• Jarv says :

        So he did.

        I’d forgotten his shell.

      • Bartleby says :

        also the marketing emphasized Yoshi and the few dino fx, not revealing that most of the ‘dinos’ were just guys with extra vidal sassoon in their hair.

      • Jarv says :


        That’s funny and true. Although, to be fair, Koopa does turn into a t-rex at the end.

  5. Bartleby says :

    The thing is, there is probably a fun ‘animated’ kid’s movie that could have been made from Mario, but it would have had to gone sillier and probably far more childish. Something grown-ups might not care much for, but would entertain kids. Problem is the fanbase of the game extended beyond that, and they wanted to aim it at teenage kids playing video games.

    Again, the underground world of humanoid dinos is so intensely strange Im surprised anyone who heard the words ‘Mario Bros movie’ would come up with it.

    Does anyone here remember Captain Lou Albano as Mario on afternoon television? Now that was something…

    • Jarv says :

      That is precisely what they should have done. This had no business being dark and “grown up”. Why the fuck would you want to do that? And the proof that it was completely wrong is that SMB 3 took $500m in sales, and the film made $20m.

      Guess which one was adult.

      • Bartleby says :

        animation would have allowed for the racoon suits and the airships and the haunted castles–not that all of that had to be in a movie, but it could have at least been fun for someone.

        I dont get the people who think this is a cult item. My uncle swears its an overlooked gem while insisting the new Muppet movie was literally unwatchable.

        Sometimes, I just dont understand people.

      • Jarv says :

        I don’t either. I’m not joking in that it may be worse than The Garbage Pail Kids.

        It’s almost completely unwatchable, and doesn’t have the sheer “what the fuck” factor that TGPK has. Not that that’s a good thing, necessarily, but you get my point.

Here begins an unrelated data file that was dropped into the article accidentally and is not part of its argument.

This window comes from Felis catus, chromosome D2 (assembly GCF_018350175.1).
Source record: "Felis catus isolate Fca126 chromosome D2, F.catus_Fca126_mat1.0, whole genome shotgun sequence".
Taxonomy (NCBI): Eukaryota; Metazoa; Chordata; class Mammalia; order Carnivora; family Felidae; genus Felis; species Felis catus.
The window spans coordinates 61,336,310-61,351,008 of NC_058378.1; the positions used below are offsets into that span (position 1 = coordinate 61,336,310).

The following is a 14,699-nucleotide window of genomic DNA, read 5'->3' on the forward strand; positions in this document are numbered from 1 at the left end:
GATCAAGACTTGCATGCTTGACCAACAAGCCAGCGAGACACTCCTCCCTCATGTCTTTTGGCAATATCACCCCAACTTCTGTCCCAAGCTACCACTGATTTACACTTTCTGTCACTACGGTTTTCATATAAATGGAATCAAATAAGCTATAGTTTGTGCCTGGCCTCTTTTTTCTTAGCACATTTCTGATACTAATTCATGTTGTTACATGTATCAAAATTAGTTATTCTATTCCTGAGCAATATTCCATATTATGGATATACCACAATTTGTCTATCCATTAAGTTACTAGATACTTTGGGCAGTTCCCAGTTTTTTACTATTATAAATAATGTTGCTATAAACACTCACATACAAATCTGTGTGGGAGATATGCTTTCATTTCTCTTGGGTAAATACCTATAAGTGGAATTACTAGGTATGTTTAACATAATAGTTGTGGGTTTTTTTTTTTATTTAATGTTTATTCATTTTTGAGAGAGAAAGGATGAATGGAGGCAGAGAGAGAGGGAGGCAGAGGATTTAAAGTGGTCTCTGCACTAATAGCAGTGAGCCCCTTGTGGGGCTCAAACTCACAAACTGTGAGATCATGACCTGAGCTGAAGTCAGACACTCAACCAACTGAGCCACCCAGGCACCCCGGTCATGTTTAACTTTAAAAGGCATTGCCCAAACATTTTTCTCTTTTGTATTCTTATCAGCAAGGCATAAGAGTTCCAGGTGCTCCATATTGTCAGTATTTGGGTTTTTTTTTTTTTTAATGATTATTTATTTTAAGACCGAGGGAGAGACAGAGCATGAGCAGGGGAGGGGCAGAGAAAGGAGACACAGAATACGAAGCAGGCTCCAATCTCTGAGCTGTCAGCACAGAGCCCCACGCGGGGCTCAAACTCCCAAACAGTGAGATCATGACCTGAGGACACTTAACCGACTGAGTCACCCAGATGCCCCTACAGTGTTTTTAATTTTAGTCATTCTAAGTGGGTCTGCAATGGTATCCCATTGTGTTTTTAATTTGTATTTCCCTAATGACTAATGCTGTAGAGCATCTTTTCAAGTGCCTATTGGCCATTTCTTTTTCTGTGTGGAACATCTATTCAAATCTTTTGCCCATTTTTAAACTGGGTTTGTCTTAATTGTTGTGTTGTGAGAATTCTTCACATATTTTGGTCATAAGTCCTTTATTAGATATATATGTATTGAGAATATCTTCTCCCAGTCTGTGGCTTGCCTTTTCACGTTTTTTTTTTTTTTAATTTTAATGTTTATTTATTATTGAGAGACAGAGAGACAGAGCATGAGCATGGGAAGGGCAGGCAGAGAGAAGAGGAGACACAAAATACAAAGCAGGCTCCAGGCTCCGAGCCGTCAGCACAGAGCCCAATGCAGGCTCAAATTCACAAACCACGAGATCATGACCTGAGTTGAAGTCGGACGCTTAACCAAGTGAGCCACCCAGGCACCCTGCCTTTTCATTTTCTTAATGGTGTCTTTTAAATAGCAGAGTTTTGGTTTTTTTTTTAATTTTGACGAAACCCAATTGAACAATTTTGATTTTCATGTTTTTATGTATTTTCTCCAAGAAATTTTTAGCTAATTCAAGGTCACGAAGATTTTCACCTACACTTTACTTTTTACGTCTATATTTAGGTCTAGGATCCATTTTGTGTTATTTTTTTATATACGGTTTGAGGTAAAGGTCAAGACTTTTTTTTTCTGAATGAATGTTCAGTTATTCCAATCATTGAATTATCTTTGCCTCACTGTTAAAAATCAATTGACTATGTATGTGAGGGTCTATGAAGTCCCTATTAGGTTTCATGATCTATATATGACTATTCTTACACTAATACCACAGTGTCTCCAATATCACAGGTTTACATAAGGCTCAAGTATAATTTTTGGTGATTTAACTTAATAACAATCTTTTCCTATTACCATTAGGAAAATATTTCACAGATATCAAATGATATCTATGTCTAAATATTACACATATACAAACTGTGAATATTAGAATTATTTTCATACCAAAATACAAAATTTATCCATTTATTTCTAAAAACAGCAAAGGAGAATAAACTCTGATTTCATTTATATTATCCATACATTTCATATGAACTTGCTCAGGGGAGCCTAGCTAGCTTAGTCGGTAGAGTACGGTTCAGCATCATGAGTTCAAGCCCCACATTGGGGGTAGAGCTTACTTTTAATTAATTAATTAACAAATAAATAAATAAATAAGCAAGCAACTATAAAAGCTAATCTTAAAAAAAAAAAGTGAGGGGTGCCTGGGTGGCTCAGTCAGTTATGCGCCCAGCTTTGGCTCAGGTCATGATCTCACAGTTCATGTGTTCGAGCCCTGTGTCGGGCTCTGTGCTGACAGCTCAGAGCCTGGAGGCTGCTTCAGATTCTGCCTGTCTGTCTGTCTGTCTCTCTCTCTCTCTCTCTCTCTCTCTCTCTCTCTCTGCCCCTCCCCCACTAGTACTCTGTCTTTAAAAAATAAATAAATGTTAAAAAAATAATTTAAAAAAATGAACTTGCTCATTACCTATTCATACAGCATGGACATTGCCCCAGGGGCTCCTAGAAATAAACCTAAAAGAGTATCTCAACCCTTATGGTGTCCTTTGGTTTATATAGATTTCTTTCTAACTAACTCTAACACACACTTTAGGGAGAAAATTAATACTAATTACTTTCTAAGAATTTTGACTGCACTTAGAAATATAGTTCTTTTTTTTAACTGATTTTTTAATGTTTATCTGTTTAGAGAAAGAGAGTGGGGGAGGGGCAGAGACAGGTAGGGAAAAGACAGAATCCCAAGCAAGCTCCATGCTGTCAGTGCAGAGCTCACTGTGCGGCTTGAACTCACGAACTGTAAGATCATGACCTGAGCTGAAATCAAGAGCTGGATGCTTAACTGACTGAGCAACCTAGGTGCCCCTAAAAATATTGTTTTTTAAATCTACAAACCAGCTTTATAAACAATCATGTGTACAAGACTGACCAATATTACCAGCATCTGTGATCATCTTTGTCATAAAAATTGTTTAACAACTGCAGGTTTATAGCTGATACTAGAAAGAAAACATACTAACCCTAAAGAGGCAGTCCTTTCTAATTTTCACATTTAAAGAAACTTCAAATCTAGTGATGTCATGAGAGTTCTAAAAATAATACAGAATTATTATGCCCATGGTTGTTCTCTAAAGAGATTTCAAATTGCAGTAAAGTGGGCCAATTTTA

6. Jarv says :

    The thing is, I’d in most circumstances, probably due to the nature of the films I watch, be quite content with a film about Plumbers saving the world.

    Just not this one.

    • Toadkillerdog says :

      Good gravy!
      That sounds awful.
      I never got into video games, but even I had heard of mario broters, but had no interest in seeing it.

      This review does not even make me curious about it.

      Good job you long suffereing Jarv you!

    • koutchboom says :

      Eyes without a face was on TCM last night recorded it.

      • Toadkillerdog says :

        Ya Koutch,
        I saw it last night for the first time in decades and the first time in uncut version.

      • koutchboom says :

        Cool, for some reason I keep confusing it with Eyes of Laura Mars, another movie I need to see.

  7. tombando says :

    Sounds awful.

  8. AndyWatchesMovies says :

    I went to see this in the theater when it came out. Came out totally hating it but thought Yoshi was pretty sweet. I think I blocked the rest of the movie from my mind, though.

    • Jarv says :

      I’m going to do my damndest to forget all about it. Luckily as I get older my short term memory is shot, so it’ll be lost soon (fingers crossed)

  9. kloipy says :

    worse is the ‘dark’ version of Sonic where he spends most of the runtime stuffing his face in piles of coke and lamenting the death of his best buddy, Tails, while giving BJs to Dr. Robotnik for gold rings

  10. koutchboom says :

    I hope gets to make their making of this movie doc.

    NOW Pixar needs to get their shit together and make a fucking Mario movie, I mean it’s Pixar and Nintendo they pretty much are one in the same.

    And yeah I remember that bad ass Lou Albano show, who doesn’t? That thing was awesome.

  11. ThereWolf says :

    Very good review. Informative and everyfink!

    I’m pleased to say I’ve never seen this bollocks. And never will.

  12. Droid says :

    The way to make a SMB movie is to make it like those Journey movies. The new ones.

  13. Steven Applebaum says :

    I help run The Super Mario Bros. The Movie Archive, a website obviously dedicated to the movie. It really does have a cult following, though I won’t bother arguing that with you.